The split of responsibility for health care between the NHS and local authorities has long been recognised as inefficient and not in the interests of those who use the services. Despite the logic of providing a seamless healthcare system, the process of integration has been slow. This feature describes how the integration process is moving on with the evolution of the Better Care Fund.
On the 30th of January 2014, the chief executives of several local authorities, top transformational professionals, integration experts, and representatives of front-line service providers came together at Local Government House to tackle the tricky issue of realising integrated care ambitions.
Held by the Local Government Association (LGA) and NHS Confederation, in association with Integrating Care, the session was intended to address a specific question: What resources will we need to shift, and how, in order to make better co-ordinated person-centred care an everyday reality?
On the day itself, the thoughtful, frequently impassioned and never dull commentary extended far beyond this. The panel touched on issues from the imminent Better Care Fund (BCF) submissions, to effecting behavioural change, via discussing the right leadership, managerial and communication styles to ease the transition.‘Integration is a question of when and how now, not if.’
The discussion opened with speeches from roundtable chair Sir John Oldham, the LGA’s Geoff Alltimes, and the NHS Confederation’s Michael O’Higgins. Sir John reiterated his long-held belief that ‘specific pathways are a redundant course for the future’ and that we must instead work out how to use integrated pathways to address the rounded needs of service users which he summarised in the sentence: ‘I want you to treat the whole of me, and I want you to treat me as one team.’
Geoff Alltimes acknowledged that what is being attempted in service integration is ‘unprecedented in terms of a collaborative agenda between local government and the NHS, and in the sheer scale of the challenge in terms of the financial circumstances we face.’ And Michael O’Higgins echoed the thoughts of many of the day’s speakers when he said that ‘an awful lot of what we’re talking about has been on the agenda for an awfully long time’, to which Sir John added: ‘Integration is a question of when and how now, not if.’
An honest and inclusive debate
Leicestershire County Council Chief Executive John Sinnott, Cambridgeshire Community Services NHS Trust’s Matthew Winn and Will Tuckley emphasised the importance of including health and care providers in discussions about how we get the best outcomes and provide the best care for the money available. In particular, this debate has focused on hospital care, with little consideration of the role of GPs as providers.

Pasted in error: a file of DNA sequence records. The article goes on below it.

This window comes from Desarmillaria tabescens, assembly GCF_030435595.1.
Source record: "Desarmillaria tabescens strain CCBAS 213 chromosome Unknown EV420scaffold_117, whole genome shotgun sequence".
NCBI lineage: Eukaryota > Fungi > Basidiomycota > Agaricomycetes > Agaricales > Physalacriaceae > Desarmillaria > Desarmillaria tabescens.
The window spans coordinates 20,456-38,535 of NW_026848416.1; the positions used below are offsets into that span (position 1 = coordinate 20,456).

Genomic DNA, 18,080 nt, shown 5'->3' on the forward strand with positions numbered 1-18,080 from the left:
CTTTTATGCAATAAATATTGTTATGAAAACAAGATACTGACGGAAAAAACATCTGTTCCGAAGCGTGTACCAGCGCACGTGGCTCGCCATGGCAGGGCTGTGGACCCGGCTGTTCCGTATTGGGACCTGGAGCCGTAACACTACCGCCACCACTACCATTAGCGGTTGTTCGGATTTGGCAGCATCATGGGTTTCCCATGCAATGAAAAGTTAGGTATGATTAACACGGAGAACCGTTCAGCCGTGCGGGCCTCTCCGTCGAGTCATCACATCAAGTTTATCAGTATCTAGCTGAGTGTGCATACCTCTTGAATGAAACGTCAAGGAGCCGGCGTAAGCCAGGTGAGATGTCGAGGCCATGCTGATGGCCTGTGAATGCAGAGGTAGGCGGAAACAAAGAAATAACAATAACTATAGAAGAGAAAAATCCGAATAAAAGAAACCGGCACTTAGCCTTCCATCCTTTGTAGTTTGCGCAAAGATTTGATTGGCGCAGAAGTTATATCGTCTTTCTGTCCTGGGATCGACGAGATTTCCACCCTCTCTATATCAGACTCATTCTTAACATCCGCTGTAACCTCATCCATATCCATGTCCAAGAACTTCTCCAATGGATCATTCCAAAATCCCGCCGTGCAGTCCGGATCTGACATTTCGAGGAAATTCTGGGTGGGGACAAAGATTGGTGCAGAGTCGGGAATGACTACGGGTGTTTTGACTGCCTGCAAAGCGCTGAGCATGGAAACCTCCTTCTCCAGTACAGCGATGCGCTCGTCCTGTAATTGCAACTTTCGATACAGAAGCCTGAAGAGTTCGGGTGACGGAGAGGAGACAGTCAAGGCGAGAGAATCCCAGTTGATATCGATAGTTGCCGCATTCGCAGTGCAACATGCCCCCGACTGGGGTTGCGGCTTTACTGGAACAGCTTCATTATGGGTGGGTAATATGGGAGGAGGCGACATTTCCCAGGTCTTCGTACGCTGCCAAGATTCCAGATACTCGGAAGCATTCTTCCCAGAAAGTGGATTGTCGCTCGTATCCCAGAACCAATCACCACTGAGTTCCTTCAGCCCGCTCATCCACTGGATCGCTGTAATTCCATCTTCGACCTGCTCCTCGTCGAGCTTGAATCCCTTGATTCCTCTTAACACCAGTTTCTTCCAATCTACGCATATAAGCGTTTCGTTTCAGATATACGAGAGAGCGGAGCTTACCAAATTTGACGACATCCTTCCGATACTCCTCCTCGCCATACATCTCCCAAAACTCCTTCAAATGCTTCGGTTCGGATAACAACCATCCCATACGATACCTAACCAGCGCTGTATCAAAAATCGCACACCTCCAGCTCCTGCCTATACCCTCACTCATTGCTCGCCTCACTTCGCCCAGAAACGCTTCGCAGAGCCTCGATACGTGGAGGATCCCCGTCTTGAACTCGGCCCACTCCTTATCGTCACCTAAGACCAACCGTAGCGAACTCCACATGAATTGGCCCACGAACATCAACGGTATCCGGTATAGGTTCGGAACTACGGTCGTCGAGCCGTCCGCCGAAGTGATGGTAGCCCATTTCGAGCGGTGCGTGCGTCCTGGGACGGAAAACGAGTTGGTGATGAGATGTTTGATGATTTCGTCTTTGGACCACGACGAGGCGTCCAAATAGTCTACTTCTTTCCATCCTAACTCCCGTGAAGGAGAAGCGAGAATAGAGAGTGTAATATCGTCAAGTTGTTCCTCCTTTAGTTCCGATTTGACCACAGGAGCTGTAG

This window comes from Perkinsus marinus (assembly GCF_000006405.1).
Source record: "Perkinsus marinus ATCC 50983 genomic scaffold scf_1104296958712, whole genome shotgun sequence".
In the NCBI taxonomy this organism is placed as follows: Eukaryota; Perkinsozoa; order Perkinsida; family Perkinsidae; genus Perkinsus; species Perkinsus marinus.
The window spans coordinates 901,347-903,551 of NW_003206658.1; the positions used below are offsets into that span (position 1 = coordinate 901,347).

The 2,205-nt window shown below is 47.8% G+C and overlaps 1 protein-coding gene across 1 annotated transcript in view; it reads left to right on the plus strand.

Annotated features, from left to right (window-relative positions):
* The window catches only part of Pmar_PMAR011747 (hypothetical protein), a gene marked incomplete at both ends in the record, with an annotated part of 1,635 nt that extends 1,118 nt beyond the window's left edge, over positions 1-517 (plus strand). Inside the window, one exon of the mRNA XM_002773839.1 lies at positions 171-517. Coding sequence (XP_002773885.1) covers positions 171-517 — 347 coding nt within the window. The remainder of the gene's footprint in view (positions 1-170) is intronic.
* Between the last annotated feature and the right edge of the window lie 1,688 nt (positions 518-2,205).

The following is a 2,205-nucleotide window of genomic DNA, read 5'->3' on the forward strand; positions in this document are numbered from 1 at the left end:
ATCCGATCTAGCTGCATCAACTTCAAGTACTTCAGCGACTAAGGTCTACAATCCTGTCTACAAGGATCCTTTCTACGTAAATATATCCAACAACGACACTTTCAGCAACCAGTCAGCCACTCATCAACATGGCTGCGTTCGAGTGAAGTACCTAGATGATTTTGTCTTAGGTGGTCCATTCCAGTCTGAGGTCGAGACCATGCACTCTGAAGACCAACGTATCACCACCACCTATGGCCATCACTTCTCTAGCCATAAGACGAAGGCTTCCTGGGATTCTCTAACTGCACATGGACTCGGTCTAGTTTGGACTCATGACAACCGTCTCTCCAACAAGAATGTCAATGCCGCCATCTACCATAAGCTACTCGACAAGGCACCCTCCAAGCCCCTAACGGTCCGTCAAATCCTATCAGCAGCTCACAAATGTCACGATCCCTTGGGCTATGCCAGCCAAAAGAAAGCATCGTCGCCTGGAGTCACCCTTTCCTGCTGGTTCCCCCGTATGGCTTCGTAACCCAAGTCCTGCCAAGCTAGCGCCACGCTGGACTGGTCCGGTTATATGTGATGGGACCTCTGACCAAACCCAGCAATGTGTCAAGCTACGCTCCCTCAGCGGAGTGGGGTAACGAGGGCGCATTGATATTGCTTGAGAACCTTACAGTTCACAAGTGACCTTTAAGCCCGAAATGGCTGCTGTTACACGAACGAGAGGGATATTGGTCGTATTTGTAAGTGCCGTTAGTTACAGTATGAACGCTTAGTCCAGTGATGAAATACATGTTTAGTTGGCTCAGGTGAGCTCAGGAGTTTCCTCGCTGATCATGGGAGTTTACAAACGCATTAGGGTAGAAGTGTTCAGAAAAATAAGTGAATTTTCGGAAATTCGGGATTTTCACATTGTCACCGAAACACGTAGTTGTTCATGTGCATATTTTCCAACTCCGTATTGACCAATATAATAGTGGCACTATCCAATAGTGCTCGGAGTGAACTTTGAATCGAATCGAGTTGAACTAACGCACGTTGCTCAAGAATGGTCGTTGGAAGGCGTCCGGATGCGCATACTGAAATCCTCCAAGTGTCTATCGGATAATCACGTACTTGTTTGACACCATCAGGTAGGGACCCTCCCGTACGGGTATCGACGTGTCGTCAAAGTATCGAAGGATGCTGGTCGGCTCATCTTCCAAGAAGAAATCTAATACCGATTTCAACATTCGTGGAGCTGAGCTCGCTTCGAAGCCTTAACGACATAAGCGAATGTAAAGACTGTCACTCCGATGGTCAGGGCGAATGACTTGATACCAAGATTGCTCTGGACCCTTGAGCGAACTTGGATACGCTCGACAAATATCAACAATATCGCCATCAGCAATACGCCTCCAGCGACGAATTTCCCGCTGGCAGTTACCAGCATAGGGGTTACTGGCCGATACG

Public Health England’s Strategic Advisor Chris Bull and others made the point that the narrative needs to be widened to an honest debate with our partners and our communities about how we can most effectively improve health but be prepared to take the consequences of the implications for how we currently deliver services.
Martin Smith, Chief Executive, London Borough of Ealing, highlighted the role of the Health and Wellbeing Boards as driving a culture change within local health and care systems on how we reshape care.
Simon Morioka and others stressed the need to do this at scale. There was complete agreement that integration is the only way but we need to accept that savings will not be realised unless integration happens at scale – it must move from the margins to the mainstream.
Start locally, not nationally
One of the key points raised in the session was the difficulty in smoothly reconciling the national, political and local agenda. Michael O’Higgins said clearly that ‘this isn’t about imposing a national structure; it’s about saying “move in this direction – but you decide how you move, at what pace you move, and what exactly is right for you.”’ Nevertheless, a number of the local authority chief execs were concerned that the BCF is driven by the short-term need for ‘quick political wins’ rather than necessarily being right for local areas.
Rob Tinlin of Southend-on-Sea Council felt that too often ‘the decisions are taken too quickly, and some are sprung on us to the detriment of both the local community and the projects themselves. There cannot be a one-size fits all approach; the local politics, not to mention the local media, have to be taken into account.